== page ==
Now the nobleman’s faith is confirmed by the answer to his prayers. His experience has come in to the aid of his faith. He believes in a more assured sense than he did before. He has proved the truth of the Lord’s word, and therefore he knows and is persuaded that he is Lord and God. The faith of a sinner coming to Christ is one thing; the faith of a man who has come to Christ, and has obtained the blessing, is another and stronger matter. The first faith, the simpler faith, is that which saves; but the further faith is that which brings comfort, and joy, and strength into the spirit.

     “My prayer is heard,” said he; and then he spoke to the servants, and after enquiry his faith was sustained by each detail. He cried, “Tell me all about it: when was it?” When they replied, “At the seventh hour the fever left him,” he remembered that at that very moment, when over there above the hills at Cana, the Lord Jesus Christ had said, “Go thy way; thy son liveth.” The more he studied the case the more wonderful it became. The details were singularly confirmatory of his confidence, and by their means he rose to a clearer and firmer faith. Brethren, how many such confirmations some of us have had! Doubters attempt to argue with us about the simplicities of the gospel; and they want to fight with us upon their own ground of mere speculative reasoning. Dear sir, this is hardly fair to us. Our own ground is of quite another kind. We are not strangers to the business of faith, but adepts in it; and you ought to allow something for our personal experience of the faithfulness of the Lord our God. We have a thousand treasured memories of happy details which we cannot tell you. We do not call you swine, but at the same time we dare not throw our pearls before you. We have a host of things laid by; but we cannot repeat them, for to us they are too sacred: thus we are not able to use those reasons which to our own hearts are the most convincing. We have other arguments than we choose to bandy in open court. Be not surprised if we seem obstinate; you do not know how intensely sure we are. You cannot argue us out of our secret consciousness; you might as well try to argue our eyes out of their sockets. We know, and are sure; for we have seen, and heard, and tasted, and handled of the good Word of the Lord. Certain things are so intertwisted with our lives that we are anchored by them. “Coincidences,” you say. Ah well! say what you please; to us they are other than to you! Our soul has cried out, time after time, “This is the finger of God.” A man who has been helped out of a very severe trouble cannot forget his deliverer. Do you reply, “You were fortunate to get out of it”? O sir; this seems a very cold-blooded remark!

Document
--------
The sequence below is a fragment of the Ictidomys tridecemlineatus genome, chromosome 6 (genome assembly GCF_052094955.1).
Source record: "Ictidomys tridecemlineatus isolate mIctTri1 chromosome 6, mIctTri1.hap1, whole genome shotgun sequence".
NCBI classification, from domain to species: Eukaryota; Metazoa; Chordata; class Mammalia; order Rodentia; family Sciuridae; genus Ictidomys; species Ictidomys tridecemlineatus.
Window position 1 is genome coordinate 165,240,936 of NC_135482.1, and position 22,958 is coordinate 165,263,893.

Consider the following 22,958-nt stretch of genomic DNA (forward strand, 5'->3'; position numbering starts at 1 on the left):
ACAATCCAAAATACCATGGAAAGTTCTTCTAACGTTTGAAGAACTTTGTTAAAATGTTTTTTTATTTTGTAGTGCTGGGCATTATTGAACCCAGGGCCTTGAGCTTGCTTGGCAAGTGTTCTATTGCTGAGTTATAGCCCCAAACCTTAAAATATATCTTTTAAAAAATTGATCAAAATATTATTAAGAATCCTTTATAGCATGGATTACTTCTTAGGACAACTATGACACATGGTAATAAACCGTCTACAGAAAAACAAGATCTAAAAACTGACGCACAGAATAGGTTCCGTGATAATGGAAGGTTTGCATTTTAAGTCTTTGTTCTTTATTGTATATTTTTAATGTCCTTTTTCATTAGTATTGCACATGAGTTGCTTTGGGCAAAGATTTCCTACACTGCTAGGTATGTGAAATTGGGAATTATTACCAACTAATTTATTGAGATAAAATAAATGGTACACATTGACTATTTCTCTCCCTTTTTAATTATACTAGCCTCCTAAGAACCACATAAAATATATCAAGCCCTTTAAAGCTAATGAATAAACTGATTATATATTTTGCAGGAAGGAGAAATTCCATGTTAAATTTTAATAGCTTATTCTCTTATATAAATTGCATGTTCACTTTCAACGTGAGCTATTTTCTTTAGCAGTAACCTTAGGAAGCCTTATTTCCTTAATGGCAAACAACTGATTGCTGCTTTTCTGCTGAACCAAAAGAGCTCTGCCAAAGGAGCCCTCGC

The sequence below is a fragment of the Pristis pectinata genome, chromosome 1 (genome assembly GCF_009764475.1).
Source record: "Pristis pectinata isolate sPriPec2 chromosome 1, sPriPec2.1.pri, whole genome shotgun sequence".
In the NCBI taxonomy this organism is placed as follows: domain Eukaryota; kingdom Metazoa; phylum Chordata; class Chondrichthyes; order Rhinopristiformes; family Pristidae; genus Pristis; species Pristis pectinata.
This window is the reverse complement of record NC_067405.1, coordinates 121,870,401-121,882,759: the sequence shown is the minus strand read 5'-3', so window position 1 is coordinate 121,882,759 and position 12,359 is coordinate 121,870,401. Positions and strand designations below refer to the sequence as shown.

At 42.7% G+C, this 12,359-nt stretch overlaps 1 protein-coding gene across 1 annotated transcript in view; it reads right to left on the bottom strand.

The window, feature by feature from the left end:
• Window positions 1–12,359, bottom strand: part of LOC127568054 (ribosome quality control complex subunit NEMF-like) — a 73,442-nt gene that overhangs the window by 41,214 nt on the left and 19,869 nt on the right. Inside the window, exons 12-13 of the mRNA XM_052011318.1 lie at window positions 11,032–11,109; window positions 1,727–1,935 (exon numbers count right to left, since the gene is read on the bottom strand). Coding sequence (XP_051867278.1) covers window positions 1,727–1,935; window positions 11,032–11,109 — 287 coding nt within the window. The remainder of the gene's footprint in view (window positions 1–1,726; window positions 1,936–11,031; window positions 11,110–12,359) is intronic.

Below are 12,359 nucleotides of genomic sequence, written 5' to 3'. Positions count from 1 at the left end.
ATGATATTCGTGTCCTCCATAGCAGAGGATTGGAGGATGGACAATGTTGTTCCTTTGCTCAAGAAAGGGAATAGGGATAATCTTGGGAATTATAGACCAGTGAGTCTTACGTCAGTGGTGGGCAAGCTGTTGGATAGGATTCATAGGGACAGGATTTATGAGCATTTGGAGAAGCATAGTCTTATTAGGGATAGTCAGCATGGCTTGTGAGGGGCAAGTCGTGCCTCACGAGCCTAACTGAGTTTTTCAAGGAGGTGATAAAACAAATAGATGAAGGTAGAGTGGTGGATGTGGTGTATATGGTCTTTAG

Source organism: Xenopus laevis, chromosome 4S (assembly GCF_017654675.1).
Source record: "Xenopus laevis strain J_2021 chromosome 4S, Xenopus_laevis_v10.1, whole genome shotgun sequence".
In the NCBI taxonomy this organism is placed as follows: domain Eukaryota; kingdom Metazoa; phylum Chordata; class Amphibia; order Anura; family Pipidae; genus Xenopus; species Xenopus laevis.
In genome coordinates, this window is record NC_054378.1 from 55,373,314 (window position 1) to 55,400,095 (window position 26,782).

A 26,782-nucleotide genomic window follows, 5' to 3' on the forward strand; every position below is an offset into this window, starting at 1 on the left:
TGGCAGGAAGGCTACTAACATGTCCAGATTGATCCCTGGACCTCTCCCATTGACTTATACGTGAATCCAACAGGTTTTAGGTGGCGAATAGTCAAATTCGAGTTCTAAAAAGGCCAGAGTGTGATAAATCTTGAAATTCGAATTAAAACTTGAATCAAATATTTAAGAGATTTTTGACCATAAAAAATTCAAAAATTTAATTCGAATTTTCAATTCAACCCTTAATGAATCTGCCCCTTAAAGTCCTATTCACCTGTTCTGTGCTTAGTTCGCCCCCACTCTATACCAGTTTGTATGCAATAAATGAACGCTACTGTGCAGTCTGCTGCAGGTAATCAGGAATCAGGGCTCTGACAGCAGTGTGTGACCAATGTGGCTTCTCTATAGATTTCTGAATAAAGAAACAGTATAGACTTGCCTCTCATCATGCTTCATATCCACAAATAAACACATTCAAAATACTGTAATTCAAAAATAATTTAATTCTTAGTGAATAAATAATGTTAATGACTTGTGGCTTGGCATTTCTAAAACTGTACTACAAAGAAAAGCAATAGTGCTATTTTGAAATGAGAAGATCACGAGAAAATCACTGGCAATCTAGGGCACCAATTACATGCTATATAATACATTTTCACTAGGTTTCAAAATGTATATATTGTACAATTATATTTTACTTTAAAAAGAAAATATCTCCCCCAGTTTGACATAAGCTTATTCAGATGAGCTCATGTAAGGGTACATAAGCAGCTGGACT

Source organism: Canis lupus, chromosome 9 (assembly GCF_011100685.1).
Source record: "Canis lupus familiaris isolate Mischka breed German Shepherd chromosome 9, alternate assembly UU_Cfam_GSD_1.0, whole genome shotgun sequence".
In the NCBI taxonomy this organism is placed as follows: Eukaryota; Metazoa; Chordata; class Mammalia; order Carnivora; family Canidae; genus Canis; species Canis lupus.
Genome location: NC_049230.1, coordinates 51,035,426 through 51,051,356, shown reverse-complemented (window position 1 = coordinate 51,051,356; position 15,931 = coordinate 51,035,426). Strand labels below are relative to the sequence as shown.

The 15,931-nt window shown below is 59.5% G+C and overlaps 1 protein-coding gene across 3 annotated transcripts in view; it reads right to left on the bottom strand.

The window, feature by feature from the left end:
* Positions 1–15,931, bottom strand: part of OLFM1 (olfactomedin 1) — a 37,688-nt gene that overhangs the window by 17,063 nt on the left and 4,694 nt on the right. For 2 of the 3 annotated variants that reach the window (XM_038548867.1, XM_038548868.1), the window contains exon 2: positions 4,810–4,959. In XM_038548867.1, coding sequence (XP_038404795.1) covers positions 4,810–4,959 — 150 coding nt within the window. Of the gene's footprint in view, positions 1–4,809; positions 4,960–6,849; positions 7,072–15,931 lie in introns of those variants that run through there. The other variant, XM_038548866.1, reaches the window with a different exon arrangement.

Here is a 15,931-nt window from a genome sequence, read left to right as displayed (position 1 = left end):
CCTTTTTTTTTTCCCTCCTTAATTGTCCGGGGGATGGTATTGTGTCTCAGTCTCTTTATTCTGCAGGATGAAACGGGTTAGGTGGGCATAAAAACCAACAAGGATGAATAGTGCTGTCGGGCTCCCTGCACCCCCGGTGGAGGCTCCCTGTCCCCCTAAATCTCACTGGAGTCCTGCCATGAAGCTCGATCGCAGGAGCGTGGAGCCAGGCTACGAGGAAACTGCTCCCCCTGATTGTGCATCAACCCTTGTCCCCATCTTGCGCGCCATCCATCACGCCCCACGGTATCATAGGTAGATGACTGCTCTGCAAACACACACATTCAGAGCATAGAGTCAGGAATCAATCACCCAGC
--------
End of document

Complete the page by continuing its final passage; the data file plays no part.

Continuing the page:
If you had been where I have been, and experienced what I have experienced, you would own that the Lord stretched out his hand, and saved his servant: you would have the same solemn conviction as I have that God was there, working out salvation. I know that I cannot create those convictions in you by telling you my story. If you are determined not to believe, you will not accept my testimony, but will think me a deluded person, though I am no more apt to be deluded than you are. However, whether you are inclined to believe or to disbelieve, I am in no such hesitation. I am forced to believe, for the more carefully I examine my life, the more I am convinced that God must have been at work with me and for me.

     At the same moment that Christ said, “Thy son liveth,” the nobleman’s son did live; the same word that Jesus used to the father was used also by the servants who had been thirty miles away; and, therefore, the father felt that something more than human had crossed his path. Do you wonder at it? Besides, that dear boy, whom he found sound and well, was a potent argument. You could not argue the happy father out of a faith which had brought him such joy. The child was at the point of death till faith received the word of the Lord Jesus, and then the fever fled. The father must believe: would you have him doubt?